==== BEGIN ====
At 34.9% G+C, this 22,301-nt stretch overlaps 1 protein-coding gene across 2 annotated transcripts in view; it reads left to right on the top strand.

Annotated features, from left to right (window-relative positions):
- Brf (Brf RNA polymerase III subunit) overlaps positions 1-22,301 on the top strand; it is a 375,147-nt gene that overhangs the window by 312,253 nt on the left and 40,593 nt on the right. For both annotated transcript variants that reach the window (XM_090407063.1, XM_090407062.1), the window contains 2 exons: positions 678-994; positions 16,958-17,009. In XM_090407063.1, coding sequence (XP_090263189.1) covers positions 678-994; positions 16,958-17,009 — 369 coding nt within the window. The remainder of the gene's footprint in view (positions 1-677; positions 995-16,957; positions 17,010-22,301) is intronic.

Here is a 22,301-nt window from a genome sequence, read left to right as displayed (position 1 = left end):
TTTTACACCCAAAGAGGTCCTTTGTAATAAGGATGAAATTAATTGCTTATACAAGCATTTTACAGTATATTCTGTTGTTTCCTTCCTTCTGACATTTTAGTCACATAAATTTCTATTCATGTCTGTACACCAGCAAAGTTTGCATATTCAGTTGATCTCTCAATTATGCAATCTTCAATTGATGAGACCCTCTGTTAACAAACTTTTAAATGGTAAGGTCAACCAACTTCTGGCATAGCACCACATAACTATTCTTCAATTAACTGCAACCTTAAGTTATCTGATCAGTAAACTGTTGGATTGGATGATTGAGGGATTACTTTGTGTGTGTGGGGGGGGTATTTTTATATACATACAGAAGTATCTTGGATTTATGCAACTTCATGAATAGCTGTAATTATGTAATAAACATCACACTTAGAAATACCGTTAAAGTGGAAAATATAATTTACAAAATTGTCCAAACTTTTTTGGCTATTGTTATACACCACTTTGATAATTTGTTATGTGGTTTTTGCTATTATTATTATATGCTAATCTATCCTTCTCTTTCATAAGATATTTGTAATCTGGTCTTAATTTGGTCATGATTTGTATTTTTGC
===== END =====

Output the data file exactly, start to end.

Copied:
At 34.9% G+C, this 22,301-nt stretch overlaps 1 protein-coding gene across 2 annotated transcripts in view; it reads left to right on the top strand.

Annotated features, from left to right (window-relative positions):
- Brf (Brf RNA polymerase III subunit) overlaps positions 1-22,301 on the top strand; it is a 375,147-nt gene that overhangs the window by 312,253 nt on the left and 40,593 nt on the right. For both annotated transcript variants that reach the window (XM_090407063.1, XM_090407062.1), the window contains 2 exons: positions 678-994; positions 16,958-17,009. In XM_090407063.1, coding sequence (XP_090263189.1) covers positions 678-994; positions 16,958-17,009 — 369 coding nt within the window. The remainder of the gene's footprint in view (positions 1-677; positions 995-16,957; positions 17,010-22,301) is intronic.

Here is a 22,301-nt window from a genome sequence, read left to right as displayed (position 1 = left end):
TTTTACACCCAAAGAGGTCCTTTGTAATAAGGATGAAATTAATTGCTTATACAAGCATTTTACAGTATATTCTGTTGTTTCCTTCCTTCTGACATTTTAGTCACATAAATTTCTATTCATGTCTGTACACCAGCAAAGTTTGCATATTCAGTTGATCTCTCAATTATGCAATCTTCAATTGATGAGACCCTCTGTTAACAAACTTTTAAATGGTAAGGTCAACCAACTTCTGGCATAGCACCACATAACTATTCTTCAATTAACTGCAACCTTAAGTTATCTGATCAGTAAACTGTTGGATTGGATGATTGAGGGATTACTTTGTGTGTGTGGGGGGGGTATTTTTATATACATACAGAAGTATCTTGGATTTATGCAACTTCATGAATAGCTGTAATTATGTAATAAACATCACACTTAGAAATACCGTTAAAGTGGAAAATATAATTTACAAAATTGTCCAAACTTTTTTGGCTATTGTTATACACCACTTTGATAATTTGTTATGTGGTTTTTGCTATTATTATTATATGCTAATCTATCCTTCTCTTTCATAAGATATTTGTAATCTGGTCTTAATTTGGTCATGATTTGTATTTTTGC